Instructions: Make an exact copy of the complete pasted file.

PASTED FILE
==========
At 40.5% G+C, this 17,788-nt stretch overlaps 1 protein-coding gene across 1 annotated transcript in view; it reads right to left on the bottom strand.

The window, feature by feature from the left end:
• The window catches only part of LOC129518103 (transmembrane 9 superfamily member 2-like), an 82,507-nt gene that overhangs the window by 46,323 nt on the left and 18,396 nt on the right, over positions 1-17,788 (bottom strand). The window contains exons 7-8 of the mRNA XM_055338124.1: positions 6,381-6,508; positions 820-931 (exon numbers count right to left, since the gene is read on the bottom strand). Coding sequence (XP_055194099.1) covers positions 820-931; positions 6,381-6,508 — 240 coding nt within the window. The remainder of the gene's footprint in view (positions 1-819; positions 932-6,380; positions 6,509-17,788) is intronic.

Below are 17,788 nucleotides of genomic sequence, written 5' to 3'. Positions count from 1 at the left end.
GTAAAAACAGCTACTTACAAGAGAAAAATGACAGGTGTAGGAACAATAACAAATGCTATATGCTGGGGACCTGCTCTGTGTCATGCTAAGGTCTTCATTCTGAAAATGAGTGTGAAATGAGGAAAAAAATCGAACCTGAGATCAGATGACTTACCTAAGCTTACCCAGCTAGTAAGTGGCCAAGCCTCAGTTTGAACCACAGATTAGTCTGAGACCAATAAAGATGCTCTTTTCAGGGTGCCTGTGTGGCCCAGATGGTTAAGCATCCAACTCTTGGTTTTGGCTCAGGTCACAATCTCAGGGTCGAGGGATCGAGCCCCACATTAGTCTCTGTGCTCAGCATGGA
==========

At 40.5% G+C, this 17,788-nt stretch overlaps 1 protein-coding gene across 1 annotated transcript in view; it reads right to left on the bottom strand.

The window, feature by feature from the left end:
• The window catches only part of LOC129518103 (transmembrane 9 superfamily member 2-like), an 82,507-nt gene that overhangs the window by 46,323 nt on the left and 18,396 nt on the right, over positions 1-17,788 (bottom strand). The window contains exons 7-8 of the mRNA XM_055338124.1: positions 6,381-6,508; positions 820-931 (exon numbers count right to left, since the gene is read on the bottom strand). Coding sequence (XP_055194099.1) covers positions 820-931; positions 6,381-6,508 — 240 coding nt within the window. The remainder of the gene's footprint in view (positions 1-819; positions 932-6,380; positions 6,509-17,788) is intronic.

Below are 17,788 nucleotides of genomic sequence, written 5' to 3'. Positions count from 1 at the left end.
GTAAAAACAGCTACTTACAAGAGAAAAATGACAGGTGTAGGAACAATAACAAATGCTATATGCTGGGGACCTGCTCTGTGTCATGCTAAGGTCTTCATTCTGAAAATGAGTGTGAAATGAGGAAAAAAATCGAACCTGAGATCAGATGACTTACCTAAGCTTACCCAGCTAGTAAGTGGCCAAGCCTCAGTTTGAACCACAGATTAGTCTGAGACCAATAAAGATGCTCTTTTCAGGGTGCCTGTGTGGCCCAGATGGTTAAGCATCCAACTCTTGGTTTTGGCTCAGGTCACAATCTCAGGGTCGAGGGATCGAGCCCCACATTAGTCTCTGTGCTCAGCATGGA